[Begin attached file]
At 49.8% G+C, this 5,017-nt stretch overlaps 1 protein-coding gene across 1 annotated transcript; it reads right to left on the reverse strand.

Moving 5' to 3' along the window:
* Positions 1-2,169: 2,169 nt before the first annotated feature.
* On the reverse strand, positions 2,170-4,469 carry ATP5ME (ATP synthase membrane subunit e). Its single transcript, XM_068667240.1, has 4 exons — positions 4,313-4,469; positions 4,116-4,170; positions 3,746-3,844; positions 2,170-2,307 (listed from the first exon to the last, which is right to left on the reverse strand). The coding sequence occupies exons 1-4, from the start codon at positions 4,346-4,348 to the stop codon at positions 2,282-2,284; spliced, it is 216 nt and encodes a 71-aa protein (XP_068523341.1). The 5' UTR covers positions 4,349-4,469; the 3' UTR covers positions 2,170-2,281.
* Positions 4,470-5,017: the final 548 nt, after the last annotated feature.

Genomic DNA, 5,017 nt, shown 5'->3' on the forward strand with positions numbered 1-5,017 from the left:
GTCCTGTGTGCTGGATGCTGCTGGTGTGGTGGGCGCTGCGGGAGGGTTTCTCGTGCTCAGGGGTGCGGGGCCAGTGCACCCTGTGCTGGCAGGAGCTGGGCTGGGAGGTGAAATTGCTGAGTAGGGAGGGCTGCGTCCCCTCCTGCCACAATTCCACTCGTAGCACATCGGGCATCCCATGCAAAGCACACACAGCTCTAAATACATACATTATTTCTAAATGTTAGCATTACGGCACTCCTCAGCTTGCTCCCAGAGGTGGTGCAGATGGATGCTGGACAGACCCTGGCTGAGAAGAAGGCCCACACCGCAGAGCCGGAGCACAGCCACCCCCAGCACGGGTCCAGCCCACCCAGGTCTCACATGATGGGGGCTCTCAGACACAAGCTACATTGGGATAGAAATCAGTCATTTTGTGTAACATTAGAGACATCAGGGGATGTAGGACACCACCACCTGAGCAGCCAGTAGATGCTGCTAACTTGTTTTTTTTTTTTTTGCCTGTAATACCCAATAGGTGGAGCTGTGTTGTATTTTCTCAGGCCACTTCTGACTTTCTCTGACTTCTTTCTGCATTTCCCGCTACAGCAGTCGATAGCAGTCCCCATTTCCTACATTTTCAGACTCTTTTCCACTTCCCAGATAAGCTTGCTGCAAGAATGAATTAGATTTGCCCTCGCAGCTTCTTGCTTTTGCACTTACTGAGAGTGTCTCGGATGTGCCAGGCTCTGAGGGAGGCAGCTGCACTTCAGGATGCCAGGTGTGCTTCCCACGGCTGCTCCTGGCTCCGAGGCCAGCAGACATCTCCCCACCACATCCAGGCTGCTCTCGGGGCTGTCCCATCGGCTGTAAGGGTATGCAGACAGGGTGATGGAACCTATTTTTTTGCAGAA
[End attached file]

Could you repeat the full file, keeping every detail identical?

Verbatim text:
At 49.8% G+C, this 5,017-nt stretch overlaps 1 protein-coding gene across 1 annotated transcript; it reads right to left on the reverse strand.

Moving 5' to 3' along the window:
* Positions 1-2,169: 2,169 nt before the first annotated feature.
* On the reverse strand, positions 2,170-4,469 carry ATP5ME (ATP synthase membrane subunit e). Its single transcript, XM_068667240.1, has 4 exons — positions 4,313-4,469; positions 4,116-4,170; positions 3,746-3,844; positions 2,170-2,307 (listed from the first exon to the last, which is right to left on the reverse strand). The coding sequence occupies exons 1-4, from the start codon at positions 4,346-4,348 to the stop codon at positions 2,282-2,284; spliced, it is 216 nt and encodes a 71-aa protein (XP_068523341.1). The 5' UTR covers positions 4,349-4,469; the 3' UTR covers positions 2,170-2,281.
* Positions 4,470-5,017: the final 548 nt, after the last annotated feature.

Genomic DNA, 5,017 nt, shown 5'->3' on the forward strand with positions numbered 1-5,017 from the left:
GTCCTGTGTGCTGGATGCTGCTGGTGTGGTGGGCGCTGCGGGAGGGTTTCTCGTGCTCAGGGGTGCGGGGCCAGTGCACCCTGTGCTGGCAGGAGCTGGGCTGGGAGGTGAAATTGCTGAGTAGGGAGGGCTGCGTCCCCTCCTGCCACAATTCCACTCGTAGCACATCGGGCATCCCATGCAAAGCACACACAGCTCTAAATACATACATTATTTCTAAATGTTAGCATTACGGCACTCCTCAGCTTGCTCCCAGAGGTGGTGCAGATGGATGCTGGACAGACCCTGGCTGAGAAGAAGGCCCACACCGCAGAGCCGGAGCACAGCCACCCCCAGCACGGGTCCAGCCCACCCAGGTCTCACATGATGGGGGCTCTCAGACACAAGCTACATTGGGATAGAAATCAGTCATTTTGTGTAACATTAGAGACATCAGGGGATGTAGGACACCACCACCTGAGCAGCCAGTAGATGCTGCTAACTTGTTTTTTTTTTTTTTGCCTGTAATACCCAATAGGTGGAGCTGTGTTGTATTTTCTCAGGCCACTTCTGACTTTCTCTGACTTCTTTCTGCATTTCCCGCTACAGCAGTCGATAGCAGTCCCCATTTCCTACATTTTCAGACTCTTTTCCACTTCCCAGATAAGCTTGCTGCAAGAATGAATTAGATTTGCCCTCGCAGCTTCTTGCTTTTGCACTTACTGAGAGTGTCTCGGATGTGCCAGGCTCTGAGGGAGGCAGCTGCACTTCAGGATGCCAGGTGTGCTTCCCACGGCTGCTCCTGGCTCCGAGGCCAGCAGACATCTCCCCACCACATCCAGGCTGCTCTCGGGGCTGTCCCATCGGCTGTAAGGGTATGCAGACAGGGTGATGGAACCTATTTTTTTGCAGAA